Beyond the Binary of Race and Class

A Marxist Humanist Perspective

Peter Hudis
The emergence of a new generation of antiracist activists and theorists seeking to advance an anticapitalist agenda creates a new vantage point of reexamining how racism relates to the logic of capital. This essay explores sources in the work of Marx, twentieth century Marxists, and Frantz Fanon that can provide direction for overcoming the binary of class and race.

Defining My Own Oppression

Neoliberalism and the Demands of Victimhood
Chi Chi Shi


Identity politics has come to the fore as the dominant battleground of contemporary Left politics. However, what is meant by ‘identity politics’ is often poorly defined and politically contentious. I contend that the meanings and uses of identity politics have shifted from the New Social Movement era, which has led to a theoretical confusion as to how we understand identity-based organising. On the one hand, the concept of ‘identity politics’ has been tarred with the brush of essentialism, particularism and cultural determinism.[1] This can be seen as an acknowledgement of the failures of identity-politics movements to be attentive of intragroup difference, thereby unwittingly reproducing structures of dominance within the movements themselves. On the other hand, identity as ‘experience’ has become a commonly-accepted litmus test for political legitimacy in activist circles; it is a commonly accepted claim on the Left that the oppressed have a better understanding of reality because it is grounded in their identities, in their experience of oppression. Paradoxically, the simultaneous prevalence of these two seemingly-opposed claims has resulted in a confused terrain, where ‘identity politics’ is derided even as the central political importance of identity is affirmed.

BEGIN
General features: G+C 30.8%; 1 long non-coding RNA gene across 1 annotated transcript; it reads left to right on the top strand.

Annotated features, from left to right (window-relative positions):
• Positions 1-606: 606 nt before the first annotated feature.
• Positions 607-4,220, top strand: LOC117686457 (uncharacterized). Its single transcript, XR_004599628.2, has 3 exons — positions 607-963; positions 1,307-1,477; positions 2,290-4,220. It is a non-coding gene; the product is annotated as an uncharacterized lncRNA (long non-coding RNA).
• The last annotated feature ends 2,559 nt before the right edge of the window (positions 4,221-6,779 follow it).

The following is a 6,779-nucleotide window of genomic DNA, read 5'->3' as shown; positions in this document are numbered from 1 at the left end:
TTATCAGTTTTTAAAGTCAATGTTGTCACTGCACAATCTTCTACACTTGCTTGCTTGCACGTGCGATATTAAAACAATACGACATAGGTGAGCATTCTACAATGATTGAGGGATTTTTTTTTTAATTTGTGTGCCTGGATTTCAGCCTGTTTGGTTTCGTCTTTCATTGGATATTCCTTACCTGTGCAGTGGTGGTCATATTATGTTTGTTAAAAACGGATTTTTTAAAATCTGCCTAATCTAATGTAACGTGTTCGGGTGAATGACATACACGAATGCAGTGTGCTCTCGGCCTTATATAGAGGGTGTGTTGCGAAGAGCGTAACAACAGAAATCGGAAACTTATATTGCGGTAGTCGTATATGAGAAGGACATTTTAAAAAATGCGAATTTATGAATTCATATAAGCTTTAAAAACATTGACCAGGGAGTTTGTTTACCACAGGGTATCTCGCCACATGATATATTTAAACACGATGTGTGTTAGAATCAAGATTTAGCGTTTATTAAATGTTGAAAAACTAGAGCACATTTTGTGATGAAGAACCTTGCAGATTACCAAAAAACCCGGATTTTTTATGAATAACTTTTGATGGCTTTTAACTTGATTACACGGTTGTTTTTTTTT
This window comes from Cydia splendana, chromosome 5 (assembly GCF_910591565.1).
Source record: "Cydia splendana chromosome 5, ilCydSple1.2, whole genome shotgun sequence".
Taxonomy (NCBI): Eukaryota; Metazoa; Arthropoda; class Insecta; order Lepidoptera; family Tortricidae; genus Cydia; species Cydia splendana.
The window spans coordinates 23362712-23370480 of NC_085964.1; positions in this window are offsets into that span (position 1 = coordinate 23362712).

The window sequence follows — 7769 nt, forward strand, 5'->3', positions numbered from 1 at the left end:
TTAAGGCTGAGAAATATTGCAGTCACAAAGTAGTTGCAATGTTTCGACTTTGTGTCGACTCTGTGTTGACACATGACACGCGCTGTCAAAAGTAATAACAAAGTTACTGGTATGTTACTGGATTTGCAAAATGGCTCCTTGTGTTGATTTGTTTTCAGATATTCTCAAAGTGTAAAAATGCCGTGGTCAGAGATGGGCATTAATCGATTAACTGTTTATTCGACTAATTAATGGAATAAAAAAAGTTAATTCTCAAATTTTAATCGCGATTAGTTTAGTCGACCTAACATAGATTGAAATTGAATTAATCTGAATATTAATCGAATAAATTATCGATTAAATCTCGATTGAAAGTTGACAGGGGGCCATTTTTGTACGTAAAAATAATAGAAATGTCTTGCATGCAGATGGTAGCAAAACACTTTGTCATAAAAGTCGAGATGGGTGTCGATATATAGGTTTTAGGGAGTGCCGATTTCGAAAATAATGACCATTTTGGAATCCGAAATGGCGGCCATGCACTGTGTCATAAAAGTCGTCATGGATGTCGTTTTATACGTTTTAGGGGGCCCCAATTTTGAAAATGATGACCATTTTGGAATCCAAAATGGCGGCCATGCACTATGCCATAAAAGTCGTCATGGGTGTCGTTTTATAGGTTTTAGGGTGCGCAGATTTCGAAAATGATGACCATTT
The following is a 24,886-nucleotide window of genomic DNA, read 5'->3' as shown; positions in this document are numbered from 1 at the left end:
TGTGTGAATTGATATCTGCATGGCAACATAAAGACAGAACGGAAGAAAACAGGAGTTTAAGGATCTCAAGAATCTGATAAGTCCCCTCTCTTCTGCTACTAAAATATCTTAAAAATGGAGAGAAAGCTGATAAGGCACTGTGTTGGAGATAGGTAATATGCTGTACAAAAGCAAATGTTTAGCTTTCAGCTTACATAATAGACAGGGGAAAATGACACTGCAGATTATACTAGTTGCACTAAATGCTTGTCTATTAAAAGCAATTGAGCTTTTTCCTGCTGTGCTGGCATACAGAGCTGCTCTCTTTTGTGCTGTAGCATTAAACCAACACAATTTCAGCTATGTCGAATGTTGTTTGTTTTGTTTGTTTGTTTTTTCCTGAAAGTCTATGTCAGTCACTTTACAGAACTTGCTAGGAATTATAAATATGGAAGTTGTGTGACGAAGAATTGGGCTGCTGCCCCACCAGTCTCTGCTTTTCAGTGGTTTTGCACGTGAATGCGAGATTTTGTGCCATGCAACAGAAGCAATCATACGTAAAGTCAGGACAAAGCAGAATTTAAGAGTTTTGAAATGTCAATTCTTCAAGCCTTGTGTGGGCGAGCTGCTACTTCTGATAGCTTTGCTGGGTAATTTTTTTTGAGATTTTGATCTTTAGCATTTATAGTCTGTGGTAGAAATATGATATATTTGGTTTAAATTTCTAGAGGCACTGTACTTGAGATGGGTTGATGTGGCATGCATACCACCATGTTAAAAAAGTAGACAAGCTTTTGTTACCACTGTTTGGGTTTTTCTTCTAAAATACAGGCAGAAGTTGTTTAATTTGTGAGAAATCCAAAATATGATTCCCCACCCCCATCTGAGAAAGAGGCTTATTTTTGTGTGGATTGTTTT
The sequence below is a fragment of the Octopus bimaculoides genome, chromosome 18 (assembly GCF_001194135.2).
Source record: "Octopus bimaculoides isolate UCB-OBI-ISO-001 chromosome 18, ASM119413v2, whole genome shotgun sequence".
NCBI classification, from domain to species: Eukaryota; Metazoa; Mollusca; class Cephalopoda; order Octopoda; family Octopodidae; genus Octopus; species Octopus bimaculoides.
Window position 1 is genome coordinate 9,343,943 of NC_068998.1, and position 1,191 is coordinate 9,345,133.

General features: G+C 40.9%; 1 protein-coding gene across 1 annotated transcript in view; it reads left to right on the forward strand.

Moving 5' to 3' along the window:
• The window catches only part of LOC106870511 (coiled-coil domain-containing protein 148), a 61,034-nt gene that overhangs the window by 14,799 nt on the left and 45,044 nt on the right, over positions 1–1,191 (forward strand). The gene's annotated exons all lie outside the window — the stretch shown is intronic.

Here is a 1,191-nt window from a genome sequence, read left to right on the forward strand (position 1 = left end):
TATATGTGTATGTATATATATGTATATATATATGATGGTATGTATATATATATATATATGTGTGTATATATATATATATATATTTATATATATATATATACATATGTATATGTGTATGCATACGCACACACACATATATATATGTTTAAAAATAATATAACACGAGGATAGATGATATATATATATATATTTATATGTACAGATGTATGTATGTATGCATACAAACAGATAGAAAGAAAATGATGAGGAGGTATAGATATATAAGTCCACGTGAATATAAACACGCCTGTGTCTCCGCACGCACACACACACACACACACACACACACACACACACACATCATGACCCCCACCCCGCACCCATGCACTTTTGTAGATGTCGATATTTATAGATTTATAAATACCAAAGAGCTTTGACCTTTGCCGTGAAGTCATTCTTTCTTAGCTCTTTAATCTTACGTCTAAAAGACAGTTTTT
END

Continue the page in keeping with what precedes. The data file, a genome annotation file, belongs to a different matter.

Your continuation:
One moment which demonstrates the contradictions and tensions in the present terrain of identity politics is the confrontation between Black Lives Matter (BLM) activists and Hilary Clinton during Clinton’s Democratic presidential-candidacy campaign. The incident in New Hampshire led to a conversation between the two BLM activists and Clinton. The activists challenge Clinton over her role in mass-incarceration policies and the War on Drugs, wishing to hold her responsible for the damage inflicted on Black communities. Daunasia Yancey, one of the activists, describes their purpose as seeking ‘a personal reflection on her responsibility for being part of the cause of this problem’.[2] The moment was caught on camera and quickly disseminated widely online. The questions asked by the BLM activists, as well as the framing of the entire incident, showcase many of the tensions that I wish to explore. Consider, in particular, the following statements:

Question: ‘what in your heart has changed that’s going to change the direction of this country… How do you actually feel that’s different than you did before?’ [emphasis added].

Question: ‘…you don’t tell black people what we need to know. And we won’t tell you all what you need to do.’